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I've got a question about electromagnetic induction. I've already done some research but I'm unable to find the easy solution.

I want to calculate somehow maximum voltage peak that will be induced in secondary coil in AC circuit. For sure I have all input data here.

Circuit is obvious. There's primary air coil L1 connected trough a resistor R to sinewave AC voltage source U1 (oscillating with frequency f). Through the L1 coil flows AC current I.

I know every value here including L1 inductance, diameter, turns qty, winding wire radius and even non-ideal solenoid params like resistance and capacitance.

Next to the coil L1 there's secondary air coil L2, also with all known parameteres, and L2 is located next to L1 the distance l (in a straight line). L2 is contected to analog voltage meter to measure U2 voltage peaks.

Electric circuit:

enter image description here

Coils phisical relation:

enter image description here

Question: How to calculate maximum voltage peak U2 that will be induced in the L2 coil? Does a simple, school formula U2max = ... even exists? Even poor approximation would be good enough.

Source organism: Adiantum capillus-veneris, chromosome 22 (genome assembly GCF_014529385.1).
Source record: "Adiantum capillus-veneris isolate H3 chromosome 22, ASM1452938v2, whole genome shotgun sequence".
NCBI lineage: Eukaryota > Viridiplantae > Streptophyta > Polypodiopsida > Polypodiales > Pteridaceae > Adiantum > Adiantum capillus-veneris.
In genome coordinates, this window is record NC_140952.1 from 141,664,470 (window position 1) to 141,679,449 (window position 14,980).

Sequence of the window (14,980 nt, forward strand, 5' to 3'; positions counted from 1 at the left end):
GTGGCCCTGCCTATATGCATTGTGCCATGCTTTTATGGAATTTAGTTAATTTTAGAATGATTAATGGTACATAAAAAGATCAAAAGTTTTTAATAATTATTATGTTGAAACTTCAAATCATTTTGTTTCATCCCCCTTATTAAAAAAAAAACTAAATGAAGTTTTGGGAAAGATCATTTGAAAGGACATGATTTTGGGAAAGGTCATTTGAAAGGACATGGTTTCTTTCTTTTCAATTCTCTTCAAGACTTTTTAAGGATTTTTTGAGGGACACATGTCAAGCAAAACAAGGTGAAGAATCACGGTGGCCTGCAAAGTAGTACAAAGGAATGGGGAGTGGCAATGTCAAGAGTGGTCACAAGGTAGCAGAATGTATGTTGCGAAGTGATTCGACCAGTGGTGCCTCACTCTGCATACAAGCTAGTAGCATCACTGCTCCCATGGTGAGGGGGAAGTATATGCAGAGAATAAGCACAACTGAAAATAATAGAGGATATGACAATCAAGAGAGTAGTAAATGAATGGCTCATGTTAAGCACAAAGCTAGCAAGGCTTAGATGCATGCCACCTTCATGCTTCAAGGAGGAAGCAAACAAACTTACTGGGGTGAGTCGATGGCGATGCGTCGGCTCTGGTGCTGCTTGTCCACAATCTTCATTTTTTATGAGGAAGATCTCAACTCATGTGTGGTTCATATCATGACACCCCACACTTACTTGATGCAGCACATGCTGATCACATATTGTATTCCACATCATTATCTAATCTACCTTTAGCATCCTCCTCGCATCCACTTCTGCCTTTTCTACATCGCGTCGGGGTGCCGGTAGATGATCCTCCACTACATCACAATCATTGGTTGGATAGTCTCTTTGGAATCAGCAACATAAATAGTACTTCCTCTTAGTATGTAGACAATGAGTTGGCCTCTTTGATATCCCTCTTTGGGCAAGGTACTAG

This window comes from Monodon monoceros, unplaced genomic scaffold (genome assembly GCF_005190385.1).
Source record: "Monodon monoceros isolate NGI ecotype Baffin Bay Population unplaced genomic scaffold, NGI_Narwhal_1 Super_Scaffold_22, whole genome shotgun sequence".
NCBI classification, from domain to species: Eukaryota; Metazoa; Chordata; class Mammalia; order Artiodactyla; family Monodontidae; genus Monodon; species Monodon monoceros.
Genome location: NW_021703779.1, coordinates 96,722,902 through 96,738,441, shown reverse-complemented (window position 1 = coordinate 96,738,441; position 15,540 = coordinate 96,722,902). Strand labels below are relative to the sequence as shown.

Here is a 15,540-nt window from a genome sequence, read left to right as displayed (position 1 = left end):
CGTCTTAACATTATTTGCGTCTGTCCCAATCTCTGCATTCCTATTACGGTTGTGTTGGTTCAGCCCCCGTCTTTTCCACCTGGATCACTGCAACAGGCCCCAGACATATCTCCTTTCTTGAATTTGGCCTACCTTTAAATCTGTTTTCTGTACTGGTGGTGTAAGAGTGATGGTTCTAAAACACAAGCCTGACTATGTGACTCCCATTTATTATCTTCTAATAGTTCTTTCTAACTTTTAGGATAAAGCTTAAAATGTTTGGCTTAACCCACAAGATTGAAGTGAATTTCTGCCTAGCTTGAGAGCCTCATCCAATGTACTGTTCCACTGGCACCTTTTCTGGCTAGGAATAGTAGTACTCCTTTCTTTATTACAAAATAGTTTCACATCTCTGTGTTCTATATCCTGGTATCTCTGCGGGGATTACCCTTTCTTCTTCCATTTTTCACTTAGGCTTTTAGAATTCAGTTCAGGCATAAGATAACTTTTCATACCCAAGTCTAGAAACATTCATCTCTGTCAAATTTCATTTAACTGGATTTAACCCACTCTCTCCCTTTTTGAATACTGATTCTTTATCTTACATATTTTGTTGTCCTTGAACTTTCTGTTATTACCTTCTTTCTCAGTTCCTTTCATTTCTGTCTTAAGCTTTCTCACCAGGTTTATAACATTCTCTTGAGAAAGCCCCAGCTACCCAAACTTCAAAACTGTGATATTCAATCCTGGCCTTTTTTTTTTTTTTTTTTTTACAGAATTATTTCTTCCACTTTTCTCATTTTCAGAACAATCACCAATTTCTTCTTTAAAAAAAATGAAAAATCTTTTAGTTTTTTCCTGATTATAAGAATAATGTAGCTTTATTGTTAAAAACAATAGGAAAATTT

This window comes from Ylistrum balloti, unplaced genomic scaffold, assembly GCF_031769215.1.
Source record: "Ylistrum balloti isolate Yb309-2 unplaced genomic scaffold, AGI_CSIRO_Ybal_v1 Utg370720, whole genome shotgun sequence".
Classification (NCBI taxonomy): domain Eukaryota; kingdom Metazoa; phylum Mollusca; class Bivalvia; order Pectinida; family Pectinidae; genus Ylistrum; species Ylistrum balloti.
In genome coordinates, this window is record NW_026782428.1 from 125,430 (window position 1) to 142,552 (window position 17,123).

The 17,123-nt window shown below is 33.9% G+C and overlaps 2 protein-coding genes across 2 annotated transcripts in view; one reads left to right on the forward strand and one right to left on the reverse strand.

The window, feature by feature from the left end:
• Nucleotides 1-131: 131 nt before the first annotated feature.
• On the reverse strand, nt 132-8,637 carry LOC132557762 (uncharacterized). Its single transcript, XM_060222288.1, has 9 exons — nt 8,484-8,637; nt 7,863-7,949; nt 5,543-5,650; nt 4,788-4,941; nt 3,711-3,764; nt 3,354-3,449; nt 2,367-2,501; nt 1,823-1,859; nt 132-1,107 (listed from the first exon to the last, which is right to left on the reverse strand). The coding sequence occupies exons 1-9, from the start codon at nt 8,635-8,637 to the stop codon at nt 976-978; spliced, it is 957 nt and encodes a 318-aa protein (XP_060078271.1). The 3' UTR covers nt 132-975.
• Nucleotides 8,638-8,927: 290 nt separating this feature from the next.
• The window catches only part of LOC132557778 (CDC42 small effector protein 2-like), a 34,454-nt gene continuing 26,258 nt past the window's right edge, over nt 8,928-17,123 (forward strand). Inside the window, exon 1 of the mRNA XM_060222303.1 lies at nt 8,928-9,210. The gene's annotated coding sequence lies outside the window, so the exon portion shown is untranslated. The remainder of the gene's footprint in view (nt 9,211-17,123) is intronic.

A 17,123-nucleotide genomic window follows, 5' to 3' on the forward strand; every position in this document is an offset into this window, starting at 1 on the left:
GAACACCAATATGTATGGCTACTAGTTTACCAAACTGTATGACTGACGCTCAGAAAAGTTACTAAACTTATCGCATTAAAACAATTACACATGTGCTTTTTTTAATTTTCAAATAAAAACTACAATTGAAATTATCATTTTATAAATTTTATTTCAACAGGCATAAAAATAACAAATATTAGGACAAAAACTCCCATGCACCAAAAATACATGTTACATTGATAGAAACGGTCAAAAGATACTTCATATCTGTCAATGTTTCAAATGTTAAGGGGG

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  • \$\begingroup\$ For two coils L1, and L2 that are magnetically coupled, there exists a coefficient of mutual induction. For coil 1: U1 = L1di1/dt + M di2/dt. For coil L2: U2=L2 di2/dt + Mdi1/dt. Determining the magnitude of this M is another matter altogether. \$\endgroup\$ – Bart Aug 18 '17 at 8:36
  • \$\begingroup\$ This link may help you to get a better understanding of coupled inductors: electronics-tutorials.ws/inductor/mutual-inductance.html \$\endgroup\$ – Bart Aug 18 '17 at 8:41
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There is no simple formula for Mutual Coupling.

But there are many books on the subject.

e.g. http://nvlpubs.nist.gov/nistpubs/bulletin/02/nbsbulletinv2n3p359_A2b.pdf

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Short answer

If distance <= diameter_coils, then result is 'not too bad', and efficiency for power transfer can be salvaged by resonating the coils.

If distance > diameter_coils, then result is 'pretty bad', and you're really only going to be doing measurements, not power transfer.

Long answer

For each elemental loop in the transmit coil, there's a fairly simple equation for the field that the first produces through space, and for the emf that that generates in each elemental loop in the receive coil. Sum or integrate over all coils to give you the total.

Hint, the geometry stays simpler if the coils are co-axial, and simpler yet if identical.

Another hint, a few quick measurements of flat coils could replace the internet searches for the coupling equations. Consider each solenoid to consist of a small number of flat coils, and you'll have a huge improvement in accuracy compared to the amount of measurement work.

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